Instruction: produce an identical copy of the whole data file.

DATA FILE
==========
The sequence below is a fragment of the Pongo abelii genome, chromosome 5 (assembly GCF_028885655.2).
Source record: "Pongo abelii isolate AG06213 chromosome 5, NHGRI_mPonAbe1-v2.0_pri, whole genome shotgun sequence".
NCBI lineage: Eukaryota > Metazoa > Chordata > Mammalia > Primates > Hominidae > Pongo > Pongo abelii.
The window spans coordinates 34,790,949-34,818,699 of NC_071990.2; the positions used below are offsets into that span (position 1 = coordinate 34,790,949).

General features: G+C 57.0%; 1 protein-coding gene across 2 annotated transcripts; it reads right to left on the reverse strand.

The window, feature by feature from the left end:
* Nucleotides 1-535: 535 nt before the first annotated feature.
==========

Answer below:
The sequence below is a fragment of the Pongo abelii genome, chromosome 5 (assembly GCF_028885655.2).
Source record: "Pongo abelii isolate AG06213 chromosome 5, NHGRI_mPonAbe1-v2.0_pri, whole genome shotgun sequence".
NCBI lineage: Eukaryota > Metazoa > Chordata > Mammalia > Primates > Hominidae > Pongo > Pongo abelii.
The window spans coordinates 34,790,949-34,818,699 of NC_071990.2; the positions used below are offsets into that span (position 1 = coordinate 34,790,949).

General features: G+C 57.0%; 1 protein-coding gene across 2 annotated transcripts; it reads right to left on the reverse strand.

The window, feature by feature from the left end:
* Nucleotides 1-535: 535 nt before the first annotated feature.